How to Invest Money: This Secret Could Save You Thousands

By Markets Fool.com

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The secret of how to invest money is so simple these kids could get it right. Photo: Flickr user Mike King.

Here at The Motley Fool, we try to avoid giving blanket advice on investing, because there are as many paths to financial independence as there are potential investors. That said, I'm about to give you some blanket advice that not everyone will follow but that could save the average investor thousands -- if not hundreds of thousands.

What's my simple secret to saving huge sums of cash? Once you buy a stock, resolve not to sell it -- ever.

Don't believe me? Look at the stats
As fellow Fool Morgan Housel pointed out in October, Fidelity Investments studied its clients' accounts to see which types of Fidelity investors saw the highest returns. Believe it or not, the investors who came out on top were those who had forgotten they even had brokerage accounts at Fidelity.

The reason for this, Housel claims, is pretty simple: "Investing is all about controlling your emotions. The more you pay attention to every detail around you ... the more you can make up stories in your head to believe whatever you want, and the less control you have over your emotions."

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In the end, Housel says, blissful ignorance can actually be the key to investing success. I'd have to agree with that, not only because it can improve performance, but because it gives more time to focus on the things that really matter in life.

But that's theaverageinvestor!
Many an experienced investor will, if even unconsciously, disregard these findings because they apply to the "average" investor. Take us Fools, for example. Our bread and butter is researching and talking about investing ideas, so it isn't a stretch to consider us "above average" investors.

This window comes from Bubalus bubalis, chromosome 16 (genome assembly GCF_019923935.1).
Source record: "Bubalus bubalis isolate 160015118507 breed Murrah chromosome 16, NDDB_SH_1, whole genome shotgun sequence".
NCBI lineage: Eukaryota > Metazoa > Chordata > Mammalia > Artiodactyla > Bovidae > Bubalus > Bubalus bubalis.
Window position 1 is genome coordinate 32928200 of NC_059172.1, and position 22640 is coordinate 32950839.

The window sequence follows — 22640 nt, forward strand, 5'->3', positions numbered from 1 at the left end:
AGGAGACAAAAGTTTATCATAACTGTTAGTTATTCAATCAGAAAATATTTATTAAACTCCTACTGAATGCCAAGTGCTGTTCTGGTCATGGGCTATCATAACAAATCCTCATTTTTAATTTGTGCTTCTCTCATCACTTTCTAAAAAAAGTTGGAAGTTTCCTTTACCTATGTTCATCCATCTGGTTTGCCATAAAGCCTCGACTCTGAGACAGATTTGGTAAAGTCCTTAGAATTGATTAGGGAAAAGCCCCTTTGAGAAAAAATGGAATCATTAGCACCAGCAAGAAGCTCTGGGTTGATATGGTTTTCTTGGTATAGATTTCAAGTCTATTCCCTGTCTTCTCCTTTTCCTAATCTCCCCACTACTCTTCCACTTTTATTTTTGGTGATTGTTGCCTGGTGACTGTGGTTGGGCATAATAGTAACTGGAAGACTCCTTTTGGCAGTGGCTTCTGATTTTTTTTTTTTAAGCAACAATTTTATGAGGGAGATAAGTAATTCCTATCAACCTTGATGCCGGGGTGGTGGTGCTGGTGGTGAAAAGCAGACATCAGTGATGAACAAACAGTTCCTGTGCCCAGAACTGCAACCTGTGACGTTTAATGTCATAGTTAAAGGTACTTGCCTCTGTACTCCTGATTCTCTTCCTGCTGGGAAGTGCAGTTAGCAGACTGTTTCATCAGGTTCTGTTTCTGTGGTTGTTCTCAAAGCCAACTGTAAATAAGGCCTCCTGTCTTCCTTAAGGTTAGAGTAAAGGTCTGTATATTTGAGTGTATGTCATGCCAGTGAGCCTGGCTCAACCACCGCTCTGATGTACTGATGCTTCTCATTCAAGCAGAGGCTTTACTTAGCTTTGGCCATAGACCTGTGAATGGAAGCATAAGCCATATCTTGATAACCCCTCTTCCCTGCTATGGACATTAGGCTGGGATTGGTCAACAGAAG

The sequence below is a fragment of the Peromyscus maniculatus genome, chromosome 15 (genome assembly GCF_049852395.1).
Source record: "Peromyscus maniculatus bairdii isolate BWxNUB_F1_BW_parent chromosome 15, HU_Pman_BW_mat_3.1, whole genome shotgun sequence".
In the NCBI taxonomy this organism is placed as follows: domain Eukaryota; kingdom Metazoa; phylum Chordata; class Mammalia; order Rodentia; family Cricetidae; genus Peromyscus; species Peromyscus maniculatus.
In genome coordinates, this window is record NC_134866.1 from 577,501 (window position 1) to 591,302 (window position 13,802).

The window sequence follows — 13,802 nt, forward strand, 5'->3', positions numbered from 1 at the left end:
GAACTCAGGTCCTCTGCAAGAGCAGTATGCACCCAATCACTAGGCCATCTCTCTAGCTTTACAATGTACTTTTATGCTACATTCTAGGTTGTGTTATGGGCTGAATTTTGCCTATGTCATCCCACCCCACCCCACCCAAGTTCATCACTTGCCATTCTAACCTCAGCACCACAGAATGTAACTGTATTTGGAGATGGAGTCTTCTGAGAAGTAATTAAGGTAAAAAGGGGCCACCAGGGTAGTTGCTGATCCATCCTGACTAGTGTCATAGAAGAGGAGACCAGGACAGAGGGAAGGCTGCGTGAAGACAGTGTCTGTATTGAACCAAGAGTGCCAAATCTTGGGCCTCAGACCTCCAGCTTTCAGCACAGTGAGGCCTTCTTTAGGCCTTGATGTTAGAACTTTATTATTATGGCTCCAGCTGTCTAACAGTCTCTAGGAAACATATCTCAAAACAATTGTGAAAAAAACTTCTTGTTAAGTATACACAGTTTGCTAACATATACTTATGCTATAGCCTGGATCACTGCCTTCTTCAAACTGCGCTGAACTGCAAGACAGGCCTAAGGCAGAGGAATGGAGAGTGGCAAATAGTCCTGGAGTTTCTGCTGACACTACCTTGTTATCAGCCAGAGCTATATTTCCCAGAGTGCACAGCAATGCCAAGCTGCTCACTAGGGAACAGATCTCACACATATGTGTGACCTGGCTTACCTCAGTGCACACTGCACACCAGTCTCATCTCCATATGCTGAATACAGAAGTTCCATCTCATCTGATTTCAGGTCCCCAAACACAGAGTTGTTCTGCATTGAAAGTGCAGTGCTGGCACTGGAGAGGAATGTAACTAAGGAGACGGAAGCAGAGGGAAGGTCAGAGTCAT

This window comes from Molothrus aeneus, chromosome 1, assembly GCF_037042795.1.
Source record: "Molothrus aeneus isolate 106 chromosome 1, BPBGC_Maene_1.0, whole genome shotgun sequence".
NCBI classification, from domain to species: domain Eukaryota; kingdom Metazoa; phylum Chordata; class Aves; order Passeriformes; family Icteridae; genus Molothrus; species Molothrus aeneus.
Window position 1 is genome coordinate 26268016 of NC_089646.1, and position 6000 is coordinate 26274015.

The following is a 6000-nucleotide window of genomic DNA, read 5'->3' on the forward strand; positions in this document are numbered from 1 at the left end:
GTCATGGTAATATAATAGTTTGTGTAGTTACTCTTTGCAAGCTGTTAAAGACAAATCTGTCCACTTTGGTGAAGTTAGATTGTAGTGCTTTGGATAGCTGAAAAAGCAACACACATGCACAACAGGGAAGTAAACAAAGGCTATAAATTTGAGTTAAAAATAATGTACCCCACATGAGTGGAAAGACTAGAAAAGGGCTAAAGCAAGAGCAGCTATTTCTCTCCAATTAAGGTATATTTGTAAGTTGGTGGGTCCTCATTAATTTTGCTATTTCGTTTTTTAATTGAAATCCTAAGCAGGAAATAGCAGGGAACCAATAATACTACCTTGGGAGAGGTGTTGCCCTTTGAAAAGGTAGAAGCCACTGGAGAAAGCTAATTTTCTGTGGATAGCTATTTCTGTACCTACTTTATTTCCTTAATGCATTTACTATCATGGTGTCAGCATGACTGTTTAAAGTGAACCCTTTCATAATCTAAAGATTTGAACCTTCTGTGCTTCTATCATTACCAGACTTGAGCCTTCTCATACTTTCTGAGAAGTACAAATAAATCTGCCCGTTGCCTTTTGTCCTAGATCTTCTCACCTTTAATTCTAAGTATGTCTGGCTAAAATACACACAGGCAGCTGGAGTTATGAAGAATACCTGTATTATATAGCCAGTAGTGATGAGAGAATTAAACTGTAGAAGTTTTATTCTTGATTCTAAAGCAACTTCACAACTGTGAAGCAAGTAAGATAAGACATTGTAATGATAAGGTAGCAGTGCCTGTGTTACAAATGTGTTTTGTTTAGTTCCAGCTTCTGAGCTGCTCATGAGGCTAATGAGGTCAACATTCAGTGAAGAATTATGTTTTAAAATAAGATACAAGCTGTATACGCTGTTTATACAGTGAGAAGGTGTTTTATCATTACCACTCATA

But consider the fact that in May of 2014, David Gardner -- co-founder of The Motley Fool and co-leader of our flagshipStock Advisor newsletter -- had his team go back and crunch the numbers on his own sell recommendations. At the time, his average pick had returned 210% (since 2002) versus the S&P 500's 51% return. However, had he never suggested selling any stocks at all, his average return would have been even higher -- an even more astounding 261%!

That's enough to convince me that during 2015, I won't be selling any of my positions. Unless...

A few important exceptions
Obviously, the "never" part in "never sell" is a little hyperbolic, as one of the reasons people invest is so they can eventually sell their holdings and use the profit as they please. So let me clarify by offering up the three situations in which selling a stock might actually make sense:

  1. When you need the money for living expenses.
  2. When owning a stock keeps you up at night. Investing is supposed to serve you, and losing sleep just isn't worth it.
  3. When you have a high-conviction stock you want to buy, and you need to raise funds to do it.

It's worth mentioning that the second point should become less and less important as time goes on. If you are truly getting to know yourself as an investor, you won't be making any purchases that will scare you in the first place.

And on the third point, selling one stock to buy another can become a slippery slope. It's probably best to write down your reasons for wanting to make a certain move and then come back to it a week later and see if you feel as strongly.

In the end, this is probably impossible advice to follow 100% of the time, as we're only human. But for most, adopting this mind-set would be a fantastic starting point.

The article How to Invest Money: This Secret Could Save You Thousands originally appeared on Fool.com.

Brian Stoffel has no position in any stocks mentioned. The Motley Fool recommends Quality Systems and Yahoo. The Motley Fool owns shares of Yahoo. Try any of our Foolish newsletter services free for 30 days. We Fools may not all hold the same opinions, but we all believe that considering a diverse range of insights makes us better investors. The Motley Fool has a disclosure policy.